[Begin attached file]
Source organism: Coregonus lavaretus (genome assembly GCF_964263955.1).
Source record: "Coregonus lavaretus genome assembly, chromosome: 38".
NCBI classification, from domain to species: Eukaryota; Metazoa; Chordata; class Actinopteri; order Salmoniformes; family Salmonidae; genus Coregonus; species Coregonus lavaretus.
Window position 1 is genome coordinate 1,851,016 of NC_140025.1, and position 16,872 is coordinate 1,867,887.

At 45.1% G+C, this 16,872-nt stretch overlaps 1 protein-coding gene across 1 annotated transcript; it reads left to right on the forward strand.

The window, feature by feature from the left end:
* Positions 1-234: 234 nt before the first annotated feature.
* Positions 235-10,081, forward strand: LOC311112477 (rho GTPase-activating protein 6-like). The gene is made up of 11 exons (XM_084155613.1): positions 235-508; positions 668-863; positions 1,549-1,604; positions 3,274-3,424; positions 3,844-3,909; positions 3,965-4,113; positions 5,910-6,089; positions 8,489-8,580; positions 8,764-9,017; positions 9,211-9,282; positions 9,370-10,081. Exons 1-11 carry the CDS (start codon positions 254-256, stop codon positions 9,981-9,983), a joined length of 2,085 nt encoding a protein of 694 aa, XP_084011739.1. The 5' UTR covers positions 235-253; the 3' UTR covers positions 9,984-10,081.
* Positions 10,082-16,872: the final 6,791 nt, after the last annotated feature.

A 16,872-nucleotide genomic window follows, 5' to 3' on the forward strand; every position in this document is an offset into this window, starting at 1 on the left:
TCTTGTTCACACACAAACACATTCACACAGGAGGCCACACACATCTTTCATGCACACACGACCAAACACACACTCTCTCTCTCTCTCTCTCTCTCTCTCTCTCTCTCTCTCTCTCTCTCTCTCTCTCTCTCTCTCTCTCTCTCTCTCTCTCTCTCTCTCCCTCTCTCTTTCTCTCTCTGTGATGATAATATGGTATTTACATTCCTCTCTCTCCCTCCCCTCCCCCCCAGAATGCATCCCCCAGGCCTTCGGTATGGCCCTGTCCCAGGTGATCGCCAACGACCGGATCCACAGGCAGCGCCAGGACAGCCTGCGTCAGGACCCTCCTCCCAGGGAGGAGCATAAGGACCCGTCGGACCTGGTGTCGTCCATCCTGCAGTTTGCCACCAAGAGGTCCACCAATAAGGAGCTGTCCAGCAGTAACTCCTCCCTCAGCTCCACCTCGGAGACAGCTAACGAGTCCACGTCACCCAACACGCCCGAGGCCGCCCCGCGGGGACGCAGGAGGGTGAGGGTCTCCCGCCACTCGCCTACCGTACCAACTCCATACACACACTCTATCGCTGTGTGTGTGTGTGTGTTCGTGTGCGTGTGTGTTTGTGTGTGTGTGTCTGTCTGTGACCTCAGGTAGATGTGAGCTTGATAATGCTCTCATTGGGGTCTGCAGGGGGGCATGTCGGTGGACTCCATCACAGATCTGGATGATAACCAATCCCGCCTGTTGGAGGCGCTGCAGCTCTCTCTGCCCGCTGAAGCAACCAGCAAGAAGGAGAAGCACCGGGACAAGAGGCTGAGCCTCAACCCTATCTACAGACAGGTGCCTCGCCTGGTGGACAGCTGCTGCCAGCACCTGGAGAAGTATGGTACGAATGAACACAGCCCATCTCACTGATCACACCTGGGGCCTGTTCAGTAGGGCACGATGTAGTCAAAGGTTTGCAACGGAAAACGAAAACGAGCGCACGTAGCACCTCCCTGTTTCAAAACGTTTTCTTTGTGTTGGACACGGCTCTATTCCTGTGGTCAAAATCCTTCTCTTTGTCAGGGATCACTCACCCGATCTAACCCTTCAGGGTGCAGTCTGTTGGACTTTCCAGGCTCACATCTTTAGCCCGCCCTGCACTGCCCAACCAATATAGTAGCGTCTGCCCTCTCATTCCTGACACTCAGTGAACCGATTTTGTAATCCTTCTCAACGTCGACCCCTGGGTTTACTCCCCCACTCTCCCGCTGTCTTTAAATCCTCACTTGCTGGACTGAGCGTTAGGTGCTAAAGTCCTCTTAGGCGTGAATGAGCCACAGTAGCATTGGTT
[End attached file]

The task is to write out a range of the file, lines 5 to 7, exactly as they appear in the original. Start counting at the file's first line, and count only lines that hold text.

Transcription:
At 45.1% G+C, this 16,872-nt stretch overlaps 1 protein-coding gene across 1 annotated transcript; it reads left to right on the forward strand.

The window, feature by feature from the left end:
* Positions 1-234: 234 nt before the first annotated feature.